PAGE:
We wanted to take you inside the minds of today’s job seekers to give you an idea of what they expect of your company and the candidate experience you (knowingly or unknowingly) provide. So we asked real-life job seekers via our social channels: What part of the job search process do you wish you could change most?

Here’s what they said…and how you can do your part to bridge the divide:

They want you to keep an open mind instead of setting unrealistic expectations.

Joe Duhamel: Right out of college, I actually had a placement agency in Manhattan tell me to “come back when you have some experience.” I said, “When I get experience, I won’t need you.” And I never did.

Mary SaelensThe “relevant experience” is something that should be used in moderation though; people need jobs and if it’s [an] entry-level [position], let them get their feet wet.

Kristina RoepkeThey require years of experience when fresh graduates haven’t been alive long enough to fulfill the requirement. Also, no one hires you unless you have experience…[but] how do you get it? It is a logic loop.

Milap (@m3jstile): HR managers [must] be more willing to interview more people.

Adam Patrick: Wasting candidates’ time (and theirs) by posting a job when they already know whom they are hiring.

They want you to be more responsive.

Eddie Quinn: [I] hate spending so much time applying to a company (research company, customize resume, cover letter, create log in and re-enter entire resume into web form) and then never hearing back, even after attempts to follow up. Some decency would be nice. [I] once applied to [a company], and didn’t get a ‘We regret to inform you…’ email until six months after I applied and followed up three times.

Patrick BarnesI would push for an immediate decision. No waiting for a week [and] doing a follow-up call, only to find out the position has been filled…right before they hang up [on you].

They want you to NOT waste their time.

Career Break Site (@CareerBreakSite): Pretending to be enthusiastic when a recruitment agent has sent you to interview for some crappy job.

Adam Patrick: Asking for information on the online application that is the exact same information a resume contains (or should contain instead of extraction of keywords, info, reading it).

They want you to be fair — when it comes to pay, etc.

Adam Patrick: Requiring WAY TOO much education, TOO specific experience and they pay you in beans.

Chris PapaliaYou forgot to mention the start pay… $9.50 an hour.

They want you to be prepared and know what you’re looking for.

Kristy HughesNot nailing down the job description or team’s needs before starting the interview process, so interviews are a waste of time. Or interviewing for one position, hiring a candidate and then telling the candidate they are needed to do something else.

They want you to offer training because they’re willing to learn.

Misty TaylorAll the experience that is needed for the position [is there], yet no one seems to want to train. Think of the people that could learn what needs to be done.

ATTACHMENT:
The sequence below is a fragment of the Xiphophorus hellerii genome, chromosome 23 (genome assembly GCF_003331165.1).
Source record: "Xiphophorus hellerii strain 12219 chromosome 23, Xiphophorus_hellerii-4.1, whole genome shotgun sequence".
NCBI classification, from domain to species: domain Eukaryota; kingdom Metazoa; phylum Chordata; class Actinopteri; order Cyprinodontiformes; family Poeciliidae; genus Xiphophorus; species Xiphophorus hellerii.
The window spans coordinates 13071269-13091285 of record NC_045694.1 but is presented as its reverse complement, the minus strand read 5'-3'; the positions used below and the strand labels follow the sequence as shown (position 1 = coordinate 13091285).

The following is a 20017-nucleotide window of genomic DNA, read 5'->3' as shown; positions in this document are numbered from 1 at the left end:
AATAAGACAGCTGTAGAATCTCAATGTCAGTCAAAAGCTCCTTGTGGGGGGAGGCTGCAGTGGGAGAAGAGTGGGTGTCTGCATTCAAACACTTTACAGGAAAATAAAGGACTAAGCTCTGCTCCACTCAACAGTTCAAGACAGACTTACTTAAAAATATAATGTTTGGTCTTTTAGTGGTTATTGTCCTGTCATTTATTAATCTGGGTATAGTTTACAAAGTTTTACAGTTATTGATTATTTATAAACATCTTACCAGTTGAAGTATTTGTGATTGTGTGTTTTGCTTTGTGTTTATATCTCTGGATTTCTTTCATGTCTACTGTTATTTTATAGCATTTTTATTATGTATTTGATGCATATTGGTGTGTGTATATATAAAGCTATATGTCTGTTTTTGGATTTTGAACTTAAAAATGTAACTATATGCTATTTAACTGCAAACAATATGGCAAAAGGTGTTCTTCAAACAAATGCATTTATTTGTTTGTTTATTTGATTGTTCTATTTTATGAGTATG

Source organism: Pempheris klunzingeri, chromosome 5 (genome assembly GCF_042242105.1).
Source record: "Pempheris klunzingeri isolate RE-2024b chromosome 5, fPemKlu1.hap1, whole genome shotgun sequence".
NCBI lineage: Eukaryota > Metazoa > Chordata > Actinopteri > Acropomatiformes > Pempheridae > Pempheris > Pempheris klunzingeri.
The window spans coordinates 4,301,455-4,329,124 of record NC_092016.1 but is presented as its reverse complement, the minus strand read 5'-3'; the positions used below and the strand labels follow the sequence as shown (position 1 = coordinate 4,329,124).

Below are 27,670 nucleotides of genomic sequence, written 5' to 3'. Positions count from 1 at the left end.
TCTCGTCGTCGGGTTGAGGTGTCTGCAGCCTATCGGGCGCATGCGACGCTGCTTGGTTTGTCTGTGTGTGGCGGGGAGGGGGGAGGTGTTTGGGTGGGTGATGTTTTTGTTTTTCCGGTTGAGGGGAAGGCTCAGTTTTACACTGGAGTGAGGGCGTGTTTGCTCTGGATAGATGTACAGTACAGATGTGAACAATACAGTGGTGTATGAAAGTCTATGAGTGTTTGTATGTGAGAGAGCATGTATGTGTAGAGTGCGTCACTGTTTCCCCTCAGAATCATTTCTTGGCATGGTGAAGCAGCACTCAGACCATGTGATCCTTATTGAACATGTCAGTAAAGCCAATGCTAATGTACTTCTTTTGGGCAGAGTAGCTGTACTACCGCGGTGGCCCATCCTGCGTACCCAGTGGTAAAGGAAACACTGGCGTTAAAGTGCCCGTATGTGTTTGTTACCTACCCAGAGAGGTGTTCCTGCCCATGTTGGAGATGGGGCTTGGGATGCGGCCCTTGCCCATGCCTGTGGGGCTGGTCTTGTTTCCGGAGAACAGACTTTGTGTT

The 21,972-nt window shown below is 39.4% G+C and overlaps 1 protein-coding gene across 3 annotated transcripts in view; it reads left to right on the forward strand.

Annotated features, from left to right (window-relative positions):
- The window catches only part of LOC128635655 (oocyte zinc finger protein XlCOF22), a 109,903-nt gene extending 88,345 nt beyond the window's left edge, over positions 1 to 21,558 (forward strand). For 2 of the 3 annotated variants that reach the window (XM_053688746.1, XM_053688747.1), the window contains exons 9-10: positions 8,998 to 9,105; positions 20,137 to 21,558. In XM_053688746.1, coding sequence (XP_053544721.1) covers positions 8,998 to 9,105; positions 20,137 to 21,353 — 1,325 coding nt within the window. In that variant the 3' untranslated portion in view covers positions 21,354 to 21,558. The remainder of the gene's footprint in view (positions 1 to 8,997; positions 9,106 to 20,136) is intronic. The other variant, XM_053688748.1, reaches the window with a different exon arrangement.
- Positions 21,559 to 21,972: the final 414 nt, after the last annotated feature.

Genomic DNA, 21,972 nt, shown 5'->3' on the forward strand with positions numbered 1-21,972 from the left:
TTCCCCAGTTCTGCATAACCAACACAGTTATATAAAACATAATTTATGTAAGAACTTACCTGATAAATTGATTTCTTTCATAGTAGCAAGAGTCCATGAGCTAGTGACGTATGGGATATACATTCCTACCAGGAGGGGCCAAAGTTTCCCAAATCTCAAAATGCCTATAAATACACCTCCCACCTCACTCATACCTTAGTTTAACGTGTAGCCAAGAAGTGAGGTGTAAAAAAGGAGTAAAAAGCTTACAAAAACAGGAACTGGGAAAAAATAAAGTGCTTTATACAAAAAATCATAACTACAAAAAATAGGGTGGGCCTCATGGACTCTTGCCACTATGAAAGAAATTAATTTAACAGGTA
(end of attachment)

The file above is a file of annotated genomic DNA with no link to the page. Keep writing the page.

9 GIFs That Perfectly Sum Up What Happens When a Candidate Rejects Your Offer

October 18th, 2016 Comments off
9 GIFs That Perfectly Sum Up What Happens When a Candidate Rejects Your Offer

If there’s anything that the cast-offs contestants on The Bachelor franchise have proven time and again, it’s that rejection can not only blindside you…but also straight-up feel like a punch in the face.

And recruiters and employers like you are no different when rejected. When your strongest candidate rejects your offer, you experience a flood of emotions, and then you go through the following phases…

First, you test them to see if they’re truly serious about saying “no”…

Then you go into a brief state of denial…

Once you realize you have to face reality, you experience a healthy amount of anger…

And a dose of grief that you weren’t expecting, so you throw yourself a little pity party…

But you try to play it cool…

You may even inadvertently take out your frustration on some innocent co-workers…

You tell the candidate to keep in touch, but you know that won’t happen…

Nevertheless, you mourn the end of an era and realize you have to stay strong and move on…

And just like that, you are ready to start searching again…

How do you react? Tweet your response GIFs and tag @CBforEmployers.

The Art of Rejecting Candidates

September 15th, 2016 Comments off
The Art of Rejecting Candidates

When you’re in the market for a new job, every trip to the mailbox or peek into your inbox can be an emotional event. Will I get any news today? Will the news be positive? The sheer number of “what-ifs” seem endless.

Early on in my career, I found my own stomach filled with butterflies as I progressed along in the hiring process for a job. I was informed that I’d made it to the final three candidates. I had several different interviews — each one better than the last. Then, on a rather uneventful day, I reached into my mailbox to pull out a letter from the organization of interest.

I carefully opened the envelope and pulled out the tri-folded piece of letterhead. It began with, “Dear Michelle, Thank you for applying…” and my hopes of obtaining the new role were immediately quashed. More painful, however, was the brevity of the letter. I’d met with countless people in the organization over the course of several months and formed some good relationships, yet they sent me a denial letter containing three quick lines.

Obviously that wound healed and I moved on with my life, but the experience led me to a vantage point that I believe all of us in the recruitment/hiring world should consider.

The recruiter did their job and let me know I was not getting the offer, but because of how they did it, my view of that particular organization was forever tainted. Only one person will be hired for any given position, but the way we let candidates down really does matter.